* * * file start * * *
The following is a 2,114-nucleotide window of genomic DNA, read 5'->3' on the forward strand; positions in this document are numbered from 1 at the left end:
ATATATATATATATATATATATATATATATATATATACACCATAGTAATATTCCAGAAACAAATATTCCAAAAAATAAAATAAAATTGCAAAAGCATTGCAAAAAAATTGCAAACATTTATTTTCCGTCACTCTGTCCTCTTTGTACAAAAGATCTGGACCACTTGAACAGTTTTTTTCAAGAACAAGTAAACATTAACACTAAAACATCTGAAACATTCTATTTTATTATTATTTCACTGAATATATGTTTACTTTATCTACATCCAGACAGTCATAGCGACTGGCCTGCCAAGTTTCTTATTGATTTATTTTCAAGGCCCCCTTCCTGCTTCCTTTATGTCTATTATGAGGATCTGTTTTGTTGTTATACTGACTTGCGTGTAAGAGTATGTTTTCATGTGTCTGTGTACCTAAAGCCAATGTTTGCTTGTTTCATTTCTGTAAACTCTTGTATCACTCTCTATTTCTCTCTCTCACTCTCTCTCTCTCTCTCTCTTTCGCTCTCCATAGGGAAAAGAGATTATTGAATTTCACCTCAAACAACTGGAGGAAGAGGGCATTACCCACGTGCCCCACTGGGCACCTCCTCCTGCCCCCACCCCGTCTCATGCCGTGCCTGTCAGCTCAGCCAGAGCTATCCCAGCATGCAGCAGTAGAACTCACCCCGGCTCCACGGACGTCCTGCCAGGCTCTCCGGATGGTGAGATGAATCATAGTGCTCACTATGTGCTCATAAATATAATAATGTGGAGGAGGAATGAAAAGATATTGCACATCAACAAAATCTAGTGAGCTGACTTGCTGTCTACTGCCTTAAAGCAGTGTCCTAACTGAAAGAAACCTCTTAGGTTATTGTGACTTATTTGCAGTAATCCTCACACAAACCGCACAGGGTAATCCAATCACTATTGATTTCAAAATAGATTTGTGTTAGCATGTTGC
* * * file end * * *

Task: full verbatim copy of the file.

The following is a 2,114-nucleotide window of genomic DNA, read 5'->3' on the forward strand; positions in this document are numbered from 1 at the left end:
ATATATATATATATATATATATATATATATATATATACACCATAGTAATATTCCAGAAACAAATATTCCAAAAAATAAAATAAAATTGCAAAAGCATTGCAAAAAAATTGCAAACATTTATTTTCCGTCACTCTGTCCTCTTTGTACAAAAGATCTGGACCACTTGAACAGTTTTTTTCAAGAACAAGTAAACATTAACACTAAAACATCTGAAACATTCTATTTTATTATTATTTCACTGAATATATGTTTACTTTATCTACATCCAGACAGTCATAGCGACTGGCCTGCCAAGTTTCTTATTGATTTATTTTCAAGGCCCCCTTCCTGCTTCCTTTATGTCTATTATGAGGATCTGTTTTGTTGTTATACTGACTTGCGTGTAAGAGTATGTTTTCATGTGTCTGTGTACCTAAAGCCAATGTTTGCTTGTTTCATTTCTGTAAACTCTTGTATCACTCTCTATTTCTCTCTCTCACTCTCTCTCTCTCTCTCTCTTTCGCTCTCCATAGGGAAAAGAGATTATTGAATTTCACCTCAAACAACTGGAGGAAGAGGGCATTACCCACGTGCCCCACTGGGCACCTCCTCCTGCCCCCACCCCGTCTCATGCCGTGCCTGTCAGCTCAGCCAGAGCTATCCCAGCATGCAGCAGTAGAACTCACCCCGGCTCCACGGACGTCCTGCCAGGCTCTCCGGATGGTGAGATGAATCATAGTGCTCACTATGTGCTCATAAATATAATAATGTGGAGGAGGAATGAAAAGATATTGCACATCAACAAAATCTAGTGAGCTGACTTGCTGTCTACTGCCTTAAAGCAGTGTCCTAACTGAAAGAAACCTCTTAGGTTATTGTGACTTATTTGCAGTAATCCTCACACAAACCGCACAGGGTAATCCAATCACTATTGATTTCAAAATAGATTTGTGTTAGCATGTTGC